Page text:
As you know, I work in a cube now. It’s quite an adjustment. I’m aware that my neighbors can overhear my phone conversations. And the problem isn’t that I make a lot of personal calls while at work, maybe a couple a week (personal admin stuff), it’s that I’m afraid I’m going to say something wrong when I’m ordering something from a vendor (“Yeah, well….your prices SUCK!”) and one of my co-buyers will correct me. I fear being corrected.
And here’s why.
When I was 23, I was teaching ballroom dancing in Houston. How does one get into teaching ballroom dancing?
My then boyfriend Matt, my buddy Bob and I were hanging out at our local bar, the Vapor Room. Oh, I have so many stories from the Vapor Room. Anyway, one particular night, there were two or three dance instructors there, teaching swing dancing. This was at the height of the swing craze and the Ernie Savage Revival, a big band, was playing. I guess the manager of the Vapor Room thought having swing lessons would be a cool and profitable idea. And it was. Bob and I got up with group, boys on one side, girls on the other, and learned the basic rock step and turn. I say woohoo!
Well, Bob and I met while dancing at another club, so we were no newbies. We started improvising and Bob starting throwing a kick in there and one of the instructors eventually came over and asked if we’d ever thought about teaching dance. We were dumbfounded. Really? Teach?
We ended up going to the studio to talk with the manager and find out the details. Bob quickly declined when the manager told him he was going to have to cut his hair. Bob’s hair was down to his waist and very red. Dancing wasn’t worth it.
I, however, had nothing else going on. I was going to the University of Houston in the mornings, working at Coldwell Banker as a receptionist in the afternoons and drinking and partying at night. So, my schedule was open.
I continued to go to school in the morning (when I actually got up and went to school) and working in the afternoon (I’m very responsible. Never missed work. Even with the worst of hangovers) and then I’d go to the studio after work and take all of the classes and work with the other instructors to learn the dances and how to break them down and teach them.
And I’ll let a secret out of the bag.
Dance instructors have to start somewhere. Most of them have no idea how to foxtrot or tango when they start. So they take the classes and learn when they aren’t teaching. If you’ve ever taken dance lessons, chances are you’ve had a new teacher who learned that traveling box step mere minutes before you arrived for your lesson. It only takes a few months to get up to speed, but those first few weeks of teaching are stressful.
And here’s the example of why I hate people overhearing me.
I was in my third week of teaching dance. It was around 4pm so the studio was pretty empty as most students didn’t come in until after work. I was teaching my surgeon, who was brand spankin’ new, a foxtrot step. I forget what the step was, but I had just learned it the day before, when the manager was teaching all of us instructors some fancy moves. So, I was all pleased with myself, showing him this new step, talking very confidently because I had JUST learned it and I remembered every detail. And I taught it very well. The surgeon caught on quickly and by the end of his lesson, he had it down.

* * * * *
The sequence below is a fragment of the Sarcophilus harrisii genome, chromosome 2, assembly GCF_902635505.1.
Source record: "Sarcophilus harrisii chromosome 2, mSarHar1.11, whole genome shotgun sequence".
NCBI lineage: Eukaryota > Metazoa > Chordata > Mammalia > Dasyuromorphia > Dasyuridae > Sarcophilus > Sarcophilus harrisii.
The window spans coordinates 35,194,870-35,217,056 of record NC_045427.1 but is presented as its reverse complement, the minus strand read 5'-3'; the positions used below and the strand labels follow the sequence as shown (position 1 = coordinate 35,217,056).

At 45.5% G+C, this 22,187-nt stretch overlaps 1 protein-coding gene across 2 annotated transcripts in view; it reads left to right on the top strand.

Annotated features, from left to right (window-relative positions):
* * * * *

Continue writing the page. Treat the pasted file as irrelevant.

During his hour long lesson, the other instructors were practicing with each other over on the other side of the room. They were very good at congratulating the surgeon when he did well, but they never corrected me. They never threw in any tips or suggestions on how to perform this move. They just observed and gave praise.
After the surgeon had left, the other instructors erupted in laughter. I, being the newbie that I was, didn’t get the joke. I did good! The surgeon did good! Just what was so funny?
They told me I had taught the step very well, and they weren’t laughing at my ability. They were laughing because that step I had just taught my brand spankin’ new student was a Silver level step.
My surgeon was only at the Bronze level.
The first level.
The steps we had been learning with the manager of the studio the day before were advanced steps. For advanced students. And for teachers.
So now I had this student who know four steps in the foxtrot and one of them was a Silver step, which was going to bite him in the ass at the Friday night student dance party. He was going to pull this fancy move on another Bronze level student and she wasn’t going to know what the hell to do. Thus, making me look like I didn’t know what I was doing.
At the surgeon’s next lesson, I had to fess up and apologize. I told him that I had gotten carried away because he was doing so well, and had inadvertently taught him an advanced step. He didn’t know enough to think I was an idiot; he just thought I was THAT good. And he felt very special that I had taught him a Silver step.
Now, when I’m on the phone with a vendor, I always expect one of the other buyers to listen patiently while I completely break all of the buyer rules and then erupt into laughter when I get off the phone, and tell me, “Raechelle! You can’t promise to bake the vendor cookies! That’s a conflict of interest! Sheesh!!”
So far this hasn’t happened.
But the fear is still there.